Refugees Forever

By Najwa Sheikh

The 20th of June is the day where the world will put more focus on the refugees, and where they will celebrate what is called the world refugee day, a day that is not only for Palestinian refugees but also for other unlucky nations whose war and injustice disrupts their lives, to be called refugees forever.

I am a Palestinian refugee; my parents as well as my grandparents are refugees too, fled from our homeland Al Majdal and settled in one of the 8 refugee camps in Gaza strip.

My grandparents passed away 15 years ago, without any chance for them to see their homeland again, my parents are old and sick now, probably will face the same destiny as their parents did, and will die without any chance of having a look to what was once their homeland.

Looking through the hard lives of both my grandparents and my parents brings me nothing but a black vision of my future and the future of my children as refugees too.

Since 1948 till 2008, 60 years have passed and we the Palestinian are still called refugees, knowing this fact, and knowing the privileges that a refugee could have, especially with the denial of rights as humans from other countries either national or international to issues related to travel, immunities.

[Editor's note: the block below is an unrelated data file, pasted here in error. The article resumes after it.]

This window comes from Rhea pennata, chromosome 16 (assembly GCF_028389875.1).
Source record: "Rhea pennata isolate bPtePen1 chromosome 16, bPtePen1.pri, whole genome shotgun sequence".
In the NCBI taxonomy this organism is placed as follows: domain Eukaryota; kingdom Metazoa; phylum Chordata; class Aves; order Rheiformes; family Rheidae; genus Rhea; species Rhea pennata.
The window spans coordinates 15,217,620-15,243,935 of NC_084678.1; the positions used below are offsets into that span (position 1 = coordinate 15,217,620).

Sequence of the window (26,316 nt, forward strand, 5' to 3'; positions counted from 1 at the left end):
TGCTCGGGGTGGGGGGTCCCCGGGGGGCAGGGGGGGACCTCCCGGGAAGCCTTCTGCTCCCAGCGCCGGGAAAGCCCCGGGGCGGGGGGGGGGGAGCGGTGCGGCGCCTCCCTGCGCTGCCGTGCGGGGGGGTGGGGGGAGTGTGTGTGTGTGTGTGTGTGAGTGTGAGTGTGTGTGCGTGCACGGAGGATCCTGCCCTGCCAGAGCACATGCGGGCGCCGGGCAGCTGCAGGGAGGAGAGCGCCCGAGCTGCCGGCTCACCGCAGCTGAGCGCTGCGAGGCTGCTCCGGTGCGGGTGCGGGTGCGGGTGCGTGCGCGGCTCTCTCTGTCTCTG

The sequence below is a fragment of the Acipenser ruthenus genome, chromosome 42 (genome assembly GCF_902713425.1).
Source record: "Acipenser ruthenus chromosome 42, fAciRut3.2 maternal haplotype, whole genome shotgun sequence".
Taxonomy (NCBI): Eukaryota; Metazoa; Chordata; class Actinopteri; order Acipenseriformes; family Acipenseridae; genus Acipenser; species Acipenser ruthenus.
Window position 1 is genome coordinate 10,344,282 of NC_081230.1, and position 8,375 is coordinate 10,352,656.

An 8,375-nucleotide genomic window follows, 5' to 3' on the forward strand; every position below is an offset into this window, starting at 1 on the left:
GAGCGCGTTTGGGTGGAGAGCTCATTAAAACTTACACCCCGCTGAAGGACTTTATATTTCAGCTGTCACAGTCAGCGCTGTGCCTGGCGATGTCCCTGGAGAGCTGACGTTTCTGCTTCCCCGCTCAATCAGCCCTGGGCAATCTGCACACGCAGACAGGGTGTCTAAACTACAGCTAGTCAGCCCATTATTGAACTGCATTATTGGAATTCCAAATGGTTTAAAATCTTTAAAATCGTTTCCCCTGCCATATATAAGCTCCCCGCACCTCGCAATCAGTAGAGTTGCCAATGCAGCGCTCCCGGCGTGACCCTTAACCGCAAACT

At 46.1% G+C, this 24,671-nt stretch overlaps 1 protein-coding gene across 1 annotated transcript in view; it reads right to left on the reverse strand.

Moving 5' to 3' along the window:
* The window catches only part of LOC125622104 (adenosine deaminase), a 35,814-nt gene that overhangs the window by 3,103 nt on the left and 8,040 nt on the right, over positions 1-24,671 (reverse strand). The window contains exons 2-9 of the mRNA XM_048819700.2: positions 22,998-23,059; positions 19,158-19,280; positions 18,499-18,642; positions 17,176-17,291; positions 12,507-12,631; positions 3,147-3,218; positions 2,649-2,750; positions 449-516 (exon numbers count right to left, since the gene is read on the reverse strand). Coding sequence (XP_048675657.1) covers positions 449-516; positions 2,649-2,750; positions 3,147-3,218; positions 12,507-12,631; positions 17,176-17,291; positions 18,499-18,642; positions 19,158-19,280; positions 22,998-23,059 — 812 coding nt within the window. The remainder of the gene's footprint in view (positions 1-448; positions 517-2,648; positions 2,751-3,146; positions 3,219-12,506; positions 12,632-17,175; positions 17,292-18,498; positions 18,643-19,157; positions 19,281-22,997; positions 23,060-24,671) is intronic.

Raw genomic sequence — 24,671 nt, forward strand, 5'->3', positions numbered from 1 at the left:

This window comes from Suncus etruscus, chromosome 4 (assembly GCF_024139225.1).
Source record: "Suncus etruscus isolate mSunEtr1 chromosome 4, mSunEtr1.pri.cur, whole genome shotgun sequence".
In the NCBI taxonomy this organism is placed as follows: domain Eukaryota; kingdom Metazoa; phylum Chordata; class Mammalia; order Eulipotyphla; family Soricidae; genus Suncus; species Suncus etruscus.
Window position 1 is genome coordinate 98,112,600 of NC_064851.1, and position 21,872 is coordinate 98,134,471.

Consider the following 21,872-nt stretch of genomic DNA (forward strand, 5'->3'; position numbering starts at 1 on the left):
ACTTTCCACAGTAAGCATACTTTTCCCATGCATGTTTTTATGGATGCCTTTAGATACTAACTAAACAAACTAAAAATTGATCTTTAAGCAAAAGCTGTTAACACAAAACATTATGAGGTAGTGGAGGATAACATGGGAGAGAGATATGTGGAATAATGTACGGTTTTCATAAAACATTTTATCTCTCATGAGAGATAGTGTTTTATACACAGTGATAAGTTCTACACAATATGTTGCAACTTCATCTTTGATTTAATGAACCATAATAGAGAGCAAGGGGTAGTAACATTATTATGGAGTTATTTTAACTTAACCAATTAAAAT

Being identified as a refugee in general and as a Palestinian refugee in particular means that there is no lines to draw for your future, no open horizons, there is only limited images flowing around from the lives of your ancestors, whom they lived and die at the same camp, under the same circumstances, and whom they face the same sufferings and injustice by the Israelis.

Expecting to have the same life of your parents, grandparents is very disappointing, not because their lives was hard, but in a sense that the lines you draw for your life are predictable, limited to the camp, to the same schools, the same universities, the same streets, and to the same Israeli obstacles, and reactions to any action taken by your people to defense their dignity and their right to live normally.

Under such circumstances, when you can predict how your life will be, and what your next step is, then it is not worth to plan, to dream, and even to feel happy when you achieve a spectacular success in your school, as always the end will be the same, a trapped life in the camp where your day and night are not much of a difference.

It is very difficult to experience such feelings, the feelings that your life will be wasted for nothing, your efforts will not make a change in your life and in the lives of others, and your dreams will be an attempt to escape form the reality that you have.

From one generation to another, nothing have changed, being educated, or having a career is nothing as far as you are a refugee living in the same borders of the camp, stranded at the same camp and will be a refugee forever.

Therefore, a refugee should be added to the list of different citizenships on the world, and the word refugee should be used in our passports as a definition of the stateless, restless, and endless journey we have to live. 

– Najwa Sheikh lives in Gaza. She contributed this article to

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